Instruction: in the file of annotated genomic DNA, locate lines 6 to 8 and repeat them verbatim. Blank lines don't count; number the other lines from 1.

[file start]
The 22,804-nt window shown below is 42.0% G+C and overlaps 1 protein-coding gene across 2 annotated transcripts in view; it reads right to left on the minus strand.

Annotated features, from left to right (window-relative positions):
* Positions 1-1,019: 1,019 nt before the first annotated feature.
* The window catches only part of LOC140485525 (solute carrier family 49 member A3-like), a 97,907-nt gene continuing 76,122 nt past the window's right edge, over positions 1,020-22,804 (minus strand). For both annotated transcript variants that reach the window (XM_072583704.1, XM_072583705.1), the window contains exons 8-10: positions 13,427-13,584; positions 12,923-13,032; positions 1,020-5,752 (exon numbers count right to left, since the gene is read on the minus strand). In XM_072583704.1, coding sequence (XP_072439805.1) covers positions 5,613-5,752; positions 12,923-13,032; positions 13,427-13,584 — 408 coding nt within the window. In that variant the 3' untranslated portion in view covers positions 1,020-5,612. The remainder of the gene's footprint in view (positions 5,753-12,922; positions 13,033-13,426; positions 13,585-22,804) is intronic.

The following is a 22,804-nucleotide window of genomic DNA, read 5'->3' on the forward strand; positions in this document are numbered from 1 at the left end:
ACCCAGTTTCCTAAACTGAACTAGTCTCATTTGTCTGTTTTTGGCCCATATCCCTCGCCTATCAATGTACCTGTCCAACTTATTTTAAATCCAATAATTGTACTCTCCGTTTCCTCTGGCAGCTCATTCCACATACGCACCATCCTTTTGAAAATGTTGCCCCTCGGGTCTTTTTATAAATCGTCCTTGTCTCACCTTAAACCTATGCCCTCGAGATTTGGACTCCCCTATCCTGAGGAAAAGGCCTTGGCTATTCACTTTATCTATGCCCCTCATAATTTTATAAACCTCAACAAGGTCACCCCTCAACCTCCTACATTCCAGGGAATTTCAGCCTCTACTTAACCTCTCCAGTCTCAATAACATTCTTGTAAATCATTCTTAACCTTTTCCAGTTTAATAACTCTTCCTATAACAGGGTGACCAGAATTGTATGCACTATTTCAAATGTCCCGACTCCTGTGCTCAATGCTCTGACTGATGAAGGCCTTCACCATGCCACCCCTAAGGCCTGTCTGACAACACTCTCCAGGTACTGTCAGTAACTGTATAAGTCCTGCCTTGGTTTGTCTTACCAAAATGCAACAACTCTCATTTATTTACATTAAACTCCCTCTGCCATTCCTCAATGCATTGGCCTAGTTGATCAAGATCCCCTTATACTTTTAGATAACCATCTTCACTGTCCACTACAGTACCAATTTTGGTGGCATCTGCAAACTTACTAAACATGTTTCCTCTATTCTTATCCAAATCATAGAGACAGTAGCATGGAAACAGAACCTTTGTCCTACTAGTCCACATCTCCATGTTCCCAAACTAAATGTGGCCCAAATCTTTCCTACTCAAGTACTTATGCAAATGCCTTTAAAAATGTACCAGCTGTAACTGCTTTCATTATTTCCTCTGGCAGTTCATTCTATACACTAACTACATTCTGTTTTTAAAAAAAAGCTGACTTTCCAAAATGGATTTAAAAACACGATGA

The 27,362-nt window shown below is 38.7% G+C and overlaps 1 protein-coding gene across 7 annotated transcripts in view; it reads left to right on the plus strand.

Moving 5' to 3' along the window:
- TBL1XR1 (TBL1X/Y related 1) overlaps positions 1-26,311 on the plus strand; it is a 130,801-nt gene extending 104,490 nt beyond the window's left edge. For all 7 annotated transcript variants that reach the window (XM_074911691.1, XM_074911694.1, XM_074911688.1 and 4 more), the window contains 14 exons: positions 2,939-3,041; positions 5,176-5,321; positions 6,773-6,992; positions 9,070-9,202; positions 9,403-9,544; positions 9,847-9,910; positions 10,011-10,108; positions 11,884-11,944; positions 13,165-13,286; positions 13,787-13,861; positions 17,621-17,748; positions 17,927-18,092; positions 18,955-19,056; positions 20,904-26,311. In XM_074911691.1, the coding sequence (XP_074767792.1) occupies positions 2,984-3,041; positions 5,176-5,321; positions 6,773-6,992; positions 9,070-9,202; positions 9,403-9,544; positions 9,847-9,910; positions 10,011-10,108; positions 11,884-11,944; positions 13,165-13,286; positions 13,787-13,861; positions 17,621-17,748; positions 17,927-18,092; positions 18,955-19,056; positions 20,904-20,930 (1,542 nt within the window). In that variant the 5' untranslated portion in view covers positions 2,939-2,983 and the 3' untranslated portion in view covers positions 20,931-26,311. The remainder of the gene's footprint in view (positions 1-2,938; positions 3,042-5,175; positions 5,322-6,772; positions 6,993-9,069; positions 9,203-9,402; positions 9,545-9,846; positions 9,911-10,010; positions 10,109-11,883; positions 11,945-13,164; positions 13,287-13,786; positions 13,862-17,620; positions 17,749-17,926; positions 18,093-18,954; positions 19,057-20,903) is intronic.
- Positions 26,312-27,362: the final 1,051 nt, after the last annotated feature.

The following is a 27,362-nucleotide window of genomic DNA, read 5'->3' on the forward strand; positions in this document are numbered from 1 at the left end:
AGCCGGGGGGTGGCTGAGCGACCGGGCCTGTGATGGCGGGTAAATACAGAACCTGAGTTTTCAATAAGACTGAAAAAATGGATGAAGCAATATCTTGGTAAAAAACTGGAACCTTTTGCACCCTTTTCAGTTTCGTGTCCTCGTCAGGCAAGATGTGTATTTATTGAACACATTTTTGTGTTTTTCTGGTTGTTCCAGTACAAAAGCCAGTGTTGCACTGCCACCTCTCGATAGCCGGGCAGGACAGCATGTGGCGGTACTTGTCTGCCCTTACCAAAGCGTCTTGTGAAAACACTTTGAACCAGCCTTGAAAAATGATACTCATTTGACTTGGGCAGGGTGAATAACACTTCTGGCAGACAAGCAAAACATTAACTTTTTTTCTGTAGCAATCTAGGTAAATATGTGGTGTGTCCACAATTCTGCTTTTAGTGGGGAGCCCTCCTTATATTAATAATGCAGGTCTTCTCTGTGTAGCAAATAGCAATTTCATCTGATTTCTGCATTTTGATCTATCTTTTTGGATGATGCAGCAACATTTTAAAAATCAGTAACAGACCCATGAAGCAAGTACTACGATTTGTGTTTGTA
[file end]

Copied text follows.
ACCCAGTTTCCTAAACTGAACTAGTCTCATTTGTCTGTTTTTGGCCCATATCCCTCGCCTATCAATGTACCTGTCCAACTTATTTTAAATCCAATAATTGTACTCTCCGTTTCCTCTGGCAGCTCATTCCACATACGCACCATCCTTTTGAAAATGTTGCCCCTCGGGTCTTTTTATAAATCGTCCTTGTCTCACCTTAAACCTATGCCCTCGAGATTTGGACTCCCCTATCCTGAGGAAAAGGCCTTGGCTATTCACTTTATCTATGCCCCTCATAATTTTATAAACCTCAACAAGGTCACCCCTCAACCTCCTACATTCCAGGGAATTTCAGCCTCTACTTAACCTCTCCAGTCTCAATAACATTCTTGTAAATCATTCTTAACCTTTTCCAGTTTAATAACTCTTCCTATAACAGGGTGACCAGAATTGTATGCACTATTTCAAATGTCCCGACTCCTGTGCTCAATGCTCTGACTGATGAAGGCCTTCACCATGCCACCCCTAAGGCCTGTCTGACAACACTCTCCAGGTACTGTCAGTAACTGTATAAGTCCTGCCTTGGTTTGTCTTACCAAAATGCAACAACTCTCATTTATTTACATTAAACTCCCTCTGCCATTCCTCAATGCATTGGCCTAGTTGATCAAGATCCCCTTATACTTTTAGATAACCATCTTCACTGTCCACTACAGTACCAATTTTGGTGGCATCTGCAAACTTACTAAACATGTTTCCTCTATTCTTATCCAAATCATAGAGACAGTAGCATGGAAACAGAACCTTTGTCCTACTAGTCCACATCTCCATGTTCCCAAACTAAATGTGGCCCAAATCTTTCCTACTCAAGTACTTATGCAAATGCCTTTAAAAATGTACCAGCTGTAACTGCTTTCATTATTTCCTCTGGCAGTTCATTCTATACACTAACTACATTCTGTTTTTAAAAAAAAGCTGACTTTCCAAAATGGATTTAAAAACACGATGA

The 27,362-nt window shown below is 38.7% G+C and overlaps 1 protein-coding gene across 7 annotated transcripts in view; it reads left to right on the plus strand.

Moving 5' to 3' along the window: